More Doom than Boom

06/25/2009 10:47 am EST


Marc Faber

Editor and Publisher, The Gloom Boom & Doom Report

Dr. Marc Faber, the Thailand-based editor and publisher of The Gloom Boom & Doom Report, favors stocks only as the least of all evils.

Q: How high can the market go before, if I read your work correctly, America falls apart and takes everything down with it?

A: I'm not sure that the risk/reward now is particularly favorable. The inflationary school of thought says the Federal Reserve has no other option but to print money, and that will lift asset prices. The Standard & Poor’s 500 could get to 1,000 or 1,100 or depending on how much money they print, possibly even higher than that.

Between March and today, the S&P is up 40%, and in an environment of zero interest rates, that's a huge gain. Many of the resource stocks we were recommending in November and December have tripled. So, maybe we have for two or three months now a reversal in expectations, where people suddenly realize that maybe the economy doesn't recover a lot and that deflationary pressures are still there. But if the S&P was to come down to 800 or 750, the Fed would probably increase its money printing activity. So, I kind of doubt that we'll see new lows.

Q. You've warned that US risks Zimbabwe-style hyperinflation and then more recently said US inflation could reach 10% to 20% in five to ten years. Isn't there a big gap between those outcomes?

A. We have the worst recession since the Second World War and actually the prices of necessities are still rising, including food and energy. So, one day within the next ten years, when the economy slowly recovers and when further dollar weakness occurs, inflationary pressures will increase. And once you have inflation increasing, it's not easy to stop it unless you implement tight monetary conditions, which would imply very high real interest rates. And I don't think that Mr. Bernanke or the US government have any intention whatsoever of having positive real interest rates. Combine easy monetary policies with large fiscal deficits, and the likelihood of much higher inflation is there. Once we go to 10% inflation, 20% becomes quite likely and once we go to 20%, we can easily go into hyperinflation.

Q. If the largest economy in the world is at risk of hyperinflation, shouldn't people be selling everything and hoarding gold and silver?

A. For sure, gold is better than cash. But the devious thing about inflation, if we define it as money and credit growth, is that it touches different asset prices at different times with different intensity. And so, you can have for one year a huge increase in the price of gold and then the next year you could have a huge increase in the price of real estate and the next you could have an increase in silver or agricultural commodities, and the next year in wages or stock prices. You just don't know exactly which one will do the best. It's a very tricky environment, and it favors large speculators and the people who are close to the government. It shifts wealth from the middle class and workers to rich people, as has happened over the last 25 years.

Q. You've been bullish on Asia and in particular on Asian banks and Asian real estate, and yet the attitude of Asian central bankers doesn't seem to be materially different from that of the Fed. How does it feel to be invested in assets that are appreciating based on the same Keynesian policies?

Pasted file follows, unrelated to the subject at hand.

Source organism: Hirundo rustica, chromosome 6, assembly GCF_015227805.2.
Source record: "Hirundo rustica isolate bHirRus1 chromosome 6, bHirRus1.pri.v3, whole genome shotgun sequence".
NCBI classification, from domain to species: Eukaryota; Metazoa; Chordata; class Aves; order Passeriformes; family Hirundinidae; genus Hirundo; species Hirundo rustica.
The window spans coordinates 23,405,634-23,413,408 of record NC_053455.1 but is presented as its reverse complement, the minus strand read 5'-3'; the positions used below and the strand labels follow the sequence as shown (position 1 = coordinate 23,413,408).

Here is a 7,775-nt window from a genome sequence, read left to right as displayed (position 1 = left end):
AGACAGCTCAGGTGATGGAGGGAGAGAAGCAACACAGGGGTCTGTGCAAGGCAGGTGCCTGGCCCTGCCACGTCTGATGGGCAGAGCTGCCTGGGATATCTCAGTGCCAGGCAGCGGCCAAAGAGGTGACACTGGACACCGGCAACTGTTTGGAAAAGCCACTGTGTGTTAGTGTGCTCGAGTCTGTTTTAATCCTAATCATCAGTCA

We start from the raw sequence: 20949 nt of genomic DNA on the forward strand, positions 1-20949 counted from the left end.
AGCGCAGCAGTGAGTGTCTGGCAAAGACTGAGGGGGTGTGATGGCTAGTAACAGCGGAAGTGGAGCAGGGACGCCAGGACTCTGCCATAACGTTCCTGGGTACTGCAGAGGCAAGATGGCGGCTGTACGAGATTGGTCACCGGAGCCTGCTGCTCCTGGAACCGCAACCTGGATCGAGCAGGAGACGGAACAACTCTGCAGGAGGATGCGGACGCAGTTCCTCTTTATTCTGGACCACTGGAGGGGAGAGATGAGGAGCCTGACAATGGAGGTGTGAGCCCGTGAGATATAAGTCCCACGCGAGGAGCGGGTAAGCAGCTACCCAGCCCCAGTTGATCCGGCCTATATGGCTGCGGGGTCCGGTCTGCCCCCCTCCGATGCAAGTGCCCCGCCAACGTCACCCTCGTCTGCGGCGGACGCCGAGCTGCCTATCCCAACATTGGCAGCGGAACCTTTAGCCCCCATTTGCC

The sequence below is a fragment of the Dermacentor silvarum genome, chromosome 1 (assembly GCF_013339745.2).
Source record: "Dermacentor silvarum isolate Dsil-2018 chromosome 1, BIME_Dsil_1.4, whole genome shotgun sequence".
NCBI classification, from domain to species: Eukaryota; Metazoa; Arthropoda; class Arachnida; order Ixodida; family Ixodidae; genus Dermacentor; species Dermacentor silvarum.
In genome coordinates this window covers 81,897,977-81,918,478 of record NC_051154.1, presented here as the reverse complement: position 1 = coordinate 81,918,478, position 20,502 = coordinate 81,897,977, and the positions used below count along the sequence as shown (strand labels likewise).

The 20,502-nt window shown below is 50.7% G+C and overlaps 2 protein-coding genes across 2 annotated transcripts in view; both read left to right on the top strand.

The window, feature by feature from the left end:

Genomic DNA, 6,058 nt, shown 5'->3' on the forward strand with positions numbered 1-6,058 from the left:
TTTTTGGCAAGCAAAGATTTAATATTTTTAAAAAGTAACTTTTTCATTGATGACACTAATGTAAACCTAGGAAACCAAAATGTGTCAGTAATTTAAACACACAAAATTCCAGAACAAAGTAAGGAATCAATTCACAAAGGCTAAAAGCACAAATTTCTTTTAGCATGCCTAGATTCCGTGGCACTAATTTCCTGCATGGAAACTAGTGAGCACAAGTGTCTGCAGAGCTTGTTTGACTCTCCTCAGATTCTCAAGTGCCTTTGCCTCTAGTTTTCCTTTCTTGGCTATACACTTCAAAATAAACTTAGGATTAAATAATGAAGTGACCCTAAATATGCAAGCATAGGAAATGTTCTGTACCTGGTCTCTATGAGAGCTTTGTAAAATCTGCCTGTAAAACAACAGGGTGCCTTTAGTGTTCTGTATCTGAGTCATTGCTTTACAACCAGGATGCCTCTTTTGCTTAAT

A. I don't like Fed policy and I don't like the policy of the Bank of Thailand. But I have to live with it. I'm an investor, and so rather than holding cash in a Thai bank at zero interest rates, I'm investing in equities. But it is not because I have great conviction that anything is healthy. I'm investing in equities because I think that the whole world is basically [in trouble.] The worse the conditions will be, the more they will print money. I can buy in Thailand a basket of equities that will give me a dividend yield, after tax, of 5% to 6%. So at least I'm paid to wait. I would buy Asia on a correction.

Q. Why is Europe so out of favor with international investors?

A. In 2008, the most cyclical economies got hit the hardest. And so, because of the cyclicality, Europe and Japan fell out of favor. Whoever bets on the economic recovery should bet on the most cyclical industries and the most cyclical countries. That would be Japan, southeast Asia, resource producers, and obviously Europe, because they have a high dependence on exports, particularly Germany.

Q. But you don't sound terribly committed to that proposition in the short run.

A. When the market [perceives] that we've fixed the bottom in economic activity and it's growing again, then they can push up stock prices as they have done after March. But it doesn't mean that the global economy will revisit the peak of prosperity we had in 2006-07. That may be a long way away. But you can have a big bounce within the context of a bear market. So, I think that the markets still have a chance to go up, especially given the money-printing attitude not only of the Fed but of all central banks.

Q. You've lampooned President Obama as "the Great Obutu" and called him a commissar, and you've been critical of the Fed's leadership as well. Would it be fair to say you're contemptuous of American policies and American leadership at the moment?

A. I think that's a fair comment. I'm disgusted by the kind of crony capitalism that has emerged in the United States where the doors of the Federal Reserve, of the US Treasury, of the Wall Street establishment are all open to each other. The economic policy of the US since 1982 has been to stimulate consumption. But you can't create prosperity from consumption—you need savings and capital spending.

Q. Thank you.

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